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As Cape Town gathering marks 30 years, miners eye new prospects amid disruption

GAME CHANGERS The Mining Indaba, by attracting high-level stakeholders, has helped shape the growth and development of African mining industries for the last three decades

Photo by Hyve Group

26th January 2024

By: Nadine James

Features Deputy Editor

     

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In keeping with its 2024 theme, ‘Embracing the power of positive disruption: A bold new future for African mining’, the Investing in African Mining Indaba is perhaps one of the best examples of embracing change without compromising on vision or long-term sustainability.

The event’s evolution over the last 30 years demonstrates that incorporating new ideas and adapting to changing needs is key to staying relevant, and its 2024 programme seeks to spark similar interventions within the African mining industry.

Event organiser Hyve Group’s Mining Indaba content head Laura Cornish comments that the industry and its stakeholders are “conventional in their approach to change and innovation and early adopters are few and far between”.

She stresses, however, that the Indaba is trying to address this trend towards conventionality through its ‘disruption’ theme and discussions aimed at “pushing stakeholders beyond their comfort zones to participate in uncomfortable conversations about real challenges in the industry”.

Given the theme, a significant percentage of those uncomfortable conversations will revolve around the future of work, the incorporation of artificial intelligence (AI) and new technologies, new business models and paradigms, and the effects of geopolitical instability on mining activity, economic growth and investment.

Regarding the geopolitical situation, professional services firm Deloitte Africa’s energy, resources and industrial leader, Louis Kruger, notes that high global inflation – which has resulted in higher interest rates and lower demand for some metals and is being driven by, among other factors, slower growth in China – has exerted downward pressure on some commodity prices in the short term.

Hyve Group global natural resources portfolio director Eve Harper agrees, adding that the weaker commodity prices have resulted in “a lot of production cutbacks and restructuring activity”.

However, she adds that the industry, being cyclical, “always recovers” and often uses quiet periods to “become more financially and operationally streamlined”.

Kruger concurs, noting that, in the short term, lower commodity prices will “force companies to continue to look at cost and efficiency to drive profitability”, but he highlights that interest in Africa’s minerals for the energy transition will continue for the foreseeable future.

“The global energy transition will drive significant demand in the medium to long term for specific metals. African countries have significant potential to capitalise on this shift in demand but will need to ensure clear, transparent and consistent policy, and a stable regulatory environment to attract investment.”

Even though disruption in the global energy industry has many positive connotations and outcomes for battery and critical metals producers, it will also require “uncomfortable conversations” about the future of coal, as well as how to balance the African continent’s need for reliable electricity supply with the somewhat lofty net-zero ambitions of the energy transition.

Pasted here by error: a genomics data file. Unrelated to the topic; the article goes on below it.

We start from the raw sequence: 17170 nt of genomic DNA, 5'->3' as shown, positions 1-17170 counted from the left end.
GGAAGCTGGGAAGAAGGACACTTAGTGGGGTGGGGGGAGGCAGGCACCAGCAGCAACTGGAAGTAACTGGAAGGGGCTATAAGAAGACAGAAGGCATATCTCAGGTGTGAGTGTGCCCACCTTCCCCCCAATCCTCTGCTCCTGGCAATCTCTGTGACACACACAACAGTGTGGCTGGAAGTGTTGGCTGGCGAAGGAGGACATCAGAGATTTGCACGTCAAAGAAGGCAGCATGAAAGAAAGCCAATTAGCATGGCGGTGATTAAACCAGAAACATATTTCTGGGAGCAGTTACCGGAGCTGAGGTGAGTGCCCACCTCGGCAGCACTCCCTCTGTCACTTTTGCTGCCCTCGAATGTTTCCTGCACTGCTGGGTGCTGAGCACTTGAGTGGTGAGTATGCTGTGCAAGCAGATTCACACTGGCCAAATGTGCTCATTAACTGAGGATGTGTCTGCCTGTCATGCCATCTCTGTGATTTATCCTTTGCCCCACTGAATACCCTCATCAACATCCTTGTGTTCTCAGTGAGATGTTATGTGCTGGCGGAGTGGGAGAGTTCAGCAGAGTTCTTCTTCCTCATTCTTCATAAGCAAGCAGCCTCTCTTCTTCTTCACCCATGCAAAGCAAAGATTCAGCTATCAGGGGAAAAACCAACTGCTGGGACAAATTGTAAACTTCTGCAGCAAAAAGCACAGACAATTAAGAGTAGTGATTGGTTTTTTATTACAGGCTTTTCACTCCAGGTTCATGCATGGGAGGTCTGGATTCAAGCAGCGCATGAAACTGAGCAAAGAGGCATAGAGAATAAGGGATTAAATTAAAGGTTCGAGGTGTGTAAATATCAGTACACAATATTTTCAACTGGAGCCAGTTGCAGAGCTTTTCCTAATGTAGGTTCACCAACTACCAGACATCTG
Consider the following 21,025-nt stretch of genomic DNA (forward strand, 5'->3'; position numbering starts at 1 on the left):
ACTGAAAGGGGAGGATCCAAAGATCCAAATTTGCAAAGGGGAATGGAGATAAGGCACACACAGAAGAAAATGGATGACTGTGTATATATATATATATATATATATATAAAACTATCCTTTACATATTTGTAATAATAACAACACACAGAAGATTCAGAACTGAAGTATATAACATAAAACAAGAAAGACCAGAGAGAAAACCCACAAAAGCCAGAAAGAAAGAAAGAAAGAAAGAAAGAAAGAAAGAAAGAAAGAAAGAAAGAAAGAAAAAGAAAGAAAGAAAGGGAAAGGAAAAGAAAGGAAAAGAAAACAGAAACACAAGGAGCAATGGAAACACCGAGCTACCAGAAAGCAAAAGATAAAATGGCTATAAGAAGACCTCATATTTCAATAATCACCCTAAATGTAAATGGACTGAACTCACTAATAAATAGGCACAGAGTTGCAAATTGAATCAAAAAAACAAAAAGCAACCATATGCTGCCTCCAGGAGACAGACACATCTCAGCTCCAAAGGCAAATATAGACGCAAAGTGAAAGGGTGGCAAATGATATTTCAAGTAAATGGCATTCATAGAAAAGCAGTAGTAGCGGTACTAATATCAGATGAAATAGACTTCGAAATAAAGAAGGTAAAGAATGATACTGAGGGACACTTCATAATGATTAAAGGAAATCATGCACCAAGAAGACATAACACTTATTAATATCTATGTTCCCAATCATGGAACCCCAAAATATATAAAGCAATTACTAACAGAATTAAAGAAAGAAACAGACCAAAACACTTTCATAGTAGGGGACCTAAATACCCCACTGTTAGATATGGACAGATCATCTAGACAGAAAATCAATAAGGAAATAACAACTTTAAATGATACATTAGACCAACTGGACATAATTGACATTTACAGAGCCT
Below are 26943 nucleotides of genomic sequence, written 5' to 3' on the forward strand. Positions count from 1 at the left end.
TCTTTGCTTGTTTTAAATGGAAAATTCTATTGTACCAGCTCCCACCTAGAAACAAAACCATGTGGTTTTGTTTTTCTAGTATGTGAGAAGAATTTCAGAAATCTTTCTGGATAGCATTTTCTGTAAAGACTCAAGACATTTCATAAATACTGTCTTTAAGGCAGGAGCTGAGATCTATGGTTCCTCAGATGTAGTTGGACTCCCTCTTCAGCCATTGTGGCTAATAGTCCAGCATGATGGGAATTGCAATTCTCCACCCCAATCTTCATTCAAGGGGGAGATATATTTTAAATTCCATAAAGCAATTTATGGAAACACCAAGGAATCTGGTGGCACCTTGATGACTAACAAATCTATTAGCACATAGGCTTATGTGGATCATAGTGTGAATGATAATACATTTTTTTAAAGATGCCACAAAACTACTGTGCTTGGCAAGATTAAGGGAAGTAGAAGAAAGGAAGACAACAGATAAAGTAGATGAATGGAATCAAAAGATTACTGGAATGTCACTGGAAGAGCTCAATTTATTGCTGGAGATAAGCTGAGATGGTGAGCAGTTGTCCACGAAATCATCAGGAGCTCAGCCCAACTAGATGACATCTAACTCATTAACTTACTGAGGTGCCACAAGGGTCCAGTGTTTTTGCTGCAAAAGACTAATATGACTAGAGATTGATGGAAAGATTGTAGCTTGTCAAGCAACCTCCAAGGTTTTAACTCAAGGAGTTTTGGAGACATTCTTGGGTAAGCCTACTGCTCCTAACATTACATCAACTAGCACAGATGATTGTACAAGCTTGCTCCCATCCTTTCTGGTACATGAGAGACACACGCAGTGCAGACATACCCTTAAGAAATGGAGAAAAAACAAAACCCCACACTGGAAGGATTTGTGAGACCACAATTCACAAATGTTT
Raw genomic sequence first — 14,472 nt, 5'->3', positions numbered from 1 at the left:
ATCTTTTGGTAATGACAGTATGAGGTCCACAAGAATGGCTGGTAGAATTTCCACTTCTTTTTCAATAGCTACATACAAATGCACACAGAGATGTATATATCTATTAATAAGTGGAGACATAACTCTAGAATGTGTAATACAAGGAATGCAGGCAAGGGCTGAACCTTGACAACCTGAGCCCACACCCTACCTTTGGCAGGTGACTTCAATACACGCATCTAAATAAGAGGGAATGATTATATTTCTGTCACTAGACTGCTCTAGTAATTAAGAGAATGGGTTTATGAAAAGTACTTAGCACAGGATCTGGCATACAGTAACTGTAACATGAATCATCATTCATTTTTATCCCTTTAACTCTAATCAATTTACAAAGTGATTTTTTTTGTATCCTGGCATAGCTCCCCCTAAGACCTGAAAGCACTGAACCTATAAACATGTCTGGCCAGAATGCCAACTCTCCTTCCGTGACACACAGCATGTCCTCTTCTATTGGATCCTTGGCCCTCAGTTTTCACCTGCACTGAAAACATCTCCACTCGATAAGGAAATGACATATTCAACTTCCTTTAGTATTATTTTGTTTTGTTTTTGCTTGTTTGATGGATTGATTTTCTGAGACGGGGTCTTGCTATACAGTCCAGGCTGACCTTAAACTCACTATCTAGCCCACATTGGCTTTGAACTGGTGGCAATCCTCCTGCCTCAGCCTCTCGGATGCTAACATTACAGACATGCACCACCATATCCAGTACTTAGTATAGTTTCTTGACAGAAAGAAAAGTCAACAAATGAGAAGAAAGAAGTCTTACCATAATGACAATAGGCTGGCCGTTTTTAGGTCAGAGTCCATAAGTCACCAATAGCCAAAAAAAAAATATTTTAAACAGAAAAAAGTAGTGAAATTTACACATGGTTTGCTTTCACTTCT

Yet, these conversations must happen because the mining and energy industries are being disrupted regardless. Moreover, Cornish stresses that, “if Africa wants to be recognised as a globally competitive continent, it must disrupt its outdated thinking and evolve”.

Meanwhile, professional services firm EY Africa AI and advanced analytics leader Kavi Pather explains that true disruption has significant and transformative impacts and does not necessarily speak to established entities experimenting with new ideas and technologies.

He explains that Clayton Christensen’s theory of ‘disruptive innovation’ “emphasises the role of technological advancement and customer preferences in reshaping industries”.

“It’s about new entrants and new business models, not just about incumbents adopting new technology,” Pather avers.

Therefore, while companies ponder the benefits and implications of disruptive technologies, they should also examine how the evolution and transformation of mining may affect their role and position within the industry.

Tricky Tech

While, as Pather notes, technology adoption is not the be-all and end-all of disruption, it is one of the more accessible facets of harnessing disruption. Further, many mining companies are employing disruptive technologies to boost efficiencies and improve their margins.

As Cornish notes, “the mining industry has embraced technology, largely since Covid-19”, but, to date, technology implementation has been “limited to basic adoption”.

“New technologies are emerging almost daily that can have far larger impacts on the operational performance of the mines, and we need to disrupt conventional technology adoption to push the mining sector into a different league of performance and delivery,” she says, adding that the Indaba is looking to expand on this topic through its technology programme.

Kruger adds that technological advances in terms of operational technology, Internet of Things (IoT) devices and increased computing power are enabling mining companies to augment decision-making on numerous fronts, thereby enabling better decisions, while advanced analytics and machine learning are “making predictive maintenance a reality”.

He notes that these advances contribute to better efficiency and improved safety performance.

However, even if the adoption and implementation of these technologies are somewhat limited in terms of their actual scope, cybersecurity risks are numerous and multifaceted.

EY Western Cape consulting and cybersecurity leader Candice Wilson notes that mining companies have experienced “a surge in cyberattacks in recent years”, placing cybersecurity firmly in the top five risks.

She notes that, while cybersecurity is a risk for all companies, it is particularly heightened for mining companies.